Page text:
Cosplay, as defined by the Merriam-Webster dictionary is “the activity or practice of dressing up as a character from a work of fiction (such as a comic book, video game, or television show).” For many people who enjoy participating in cosplay, it allows them to express themselves, combining fashion, makeup, and acting to their chosen character. Cosplay is seen as exciting because everyone has the freedom to dress up as their favorite character and live the life of a character as if it were a reality, and for some, that can be a source of happiness for them. Cosplay at its core, is supposed to be a unifier, an activity that people from all over the world can enjoy together as they fangirl/fanboy over their favorite fictional characters, but when certain people are excluded from participating simply because of their skin, it easily turns cosplay into this exclusive activity that only certain people can participate in, despite its definition implying inclusivity and positivity.
Black people who are apart of the cosplay community have often felt excluded for not being the same skin color as the characters they portray. This leads to Black people who are interested in cosplay not sharing their pictures online in fear of being judged. The lack of representation for Black cosplayers led to the hashtag #BlackCosplayersHere being created on Twitter in order to uplift Black cosplayers and create a community that supports each other.
Despite the positivity the hashtag garnered and the obvious message, it seems that some non-Black cosplayers continued to see cosplay as an activity that needed division, targetting user @Vaelniel_ after she posted one of her cosplay looks.
After posting her looks onto her Twitter account, she received some negative feedback from people who thought she should stick to certain characters who share her skin tone, or that she did not fit the image of the character she choose to portray.
This prompted the previous hashtag, #BlackCosplayersHere, to come back full force in support of @Vaelniel_ and also in support of other Black cosplayers who often felt too nervous to share their own cosplay pictures because of comments like the ones above that can be posted under posts or sent privately. Black cosplayers came together to share their experiences of racism in the community and post their beautiful pictures where they are shown posing proudly in their costumes.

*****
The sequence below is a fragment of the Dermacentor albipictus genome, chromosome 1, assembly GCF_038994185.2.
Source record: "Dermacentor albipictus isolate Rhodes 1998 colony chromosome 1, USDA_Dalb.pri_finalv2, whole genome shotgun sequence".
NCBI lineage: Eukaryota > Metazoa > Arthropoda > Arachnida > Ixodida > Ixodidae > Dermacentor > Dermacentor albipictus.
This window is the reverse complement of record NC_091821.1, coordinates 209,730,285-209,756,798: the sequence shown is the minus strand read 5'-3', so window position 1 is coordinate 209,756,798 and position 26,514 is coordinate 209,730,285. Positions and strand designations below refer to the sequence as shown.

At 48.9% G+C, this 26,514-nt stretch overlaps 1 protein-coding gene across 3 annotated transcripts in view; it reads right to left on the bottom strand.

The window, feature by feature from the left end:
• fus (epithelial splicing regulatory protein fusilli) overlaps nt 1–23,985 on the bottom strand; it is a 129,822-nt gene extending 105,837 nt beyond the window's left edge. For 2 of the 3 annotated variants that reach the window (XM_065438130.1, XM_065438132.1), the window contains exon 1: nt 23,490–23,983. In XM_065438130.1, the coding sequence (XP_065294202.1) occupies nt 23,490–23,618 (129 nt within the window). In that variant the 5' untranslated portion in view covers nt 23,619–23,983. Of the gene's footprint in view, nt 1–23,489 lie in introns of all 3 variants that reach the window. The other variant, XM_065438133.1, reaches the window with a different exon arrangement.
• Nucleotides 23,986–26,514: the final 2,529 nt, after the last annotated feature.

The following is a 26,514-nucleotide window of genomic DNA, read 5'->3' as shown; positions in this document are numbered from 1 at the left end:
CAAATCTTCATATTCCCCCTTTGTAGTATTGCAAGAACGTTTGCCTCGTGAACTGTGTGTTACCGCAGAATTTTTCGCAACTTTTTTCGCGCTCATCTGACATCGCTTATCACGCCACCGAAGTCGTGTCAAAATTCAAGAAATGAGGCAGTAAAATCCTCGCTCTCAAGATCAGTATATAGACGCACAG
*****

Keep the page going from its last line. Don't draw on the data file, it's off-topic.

With recent events, its time for a cos-positive SHARE TRAIN!
WHERE ARE MY BLACK COSPLAYERS AT!?
SHARE YOUR WORK, SHARE OTHERS, SPREAD POSITIVITY
— Akakioga @ Galaxycon Austin! (@Akakioga) November 25, 2019
— anarkee (is playing BG3) (@itsanarkee) November 26, 2019
I usually don’t do side-by-sides but I had time today. Thanks @Akakioga for bringing this tag to life today after we all saw that disgusting display of yet another racist loser group.
— UW7S • OL Onee-san™/semi-hiatus (@SAILORSADIST) November 25, 2019
Skin color should not matter in costume. A person does not need to be told their physical appearance is not good enough to match their favorite fictional character, and those who feel Black people should stick to characters with darker or similar skin tones are creating barriers for Black people who wish to be apart of the cosplay community. There is simply no room for colorism and racism in the cosplay community, a community built off of differences and unity. The uplifting displays of positivity shown by the Black cosplay community and those who support Black cosplayers have proven once again that freedom of expression should be available to everyone, and that Black cosplayers are here to change the community for the better by normalizing the idea that Black cosplayers are awesome too.
Featured Image: worldofblackheroes.com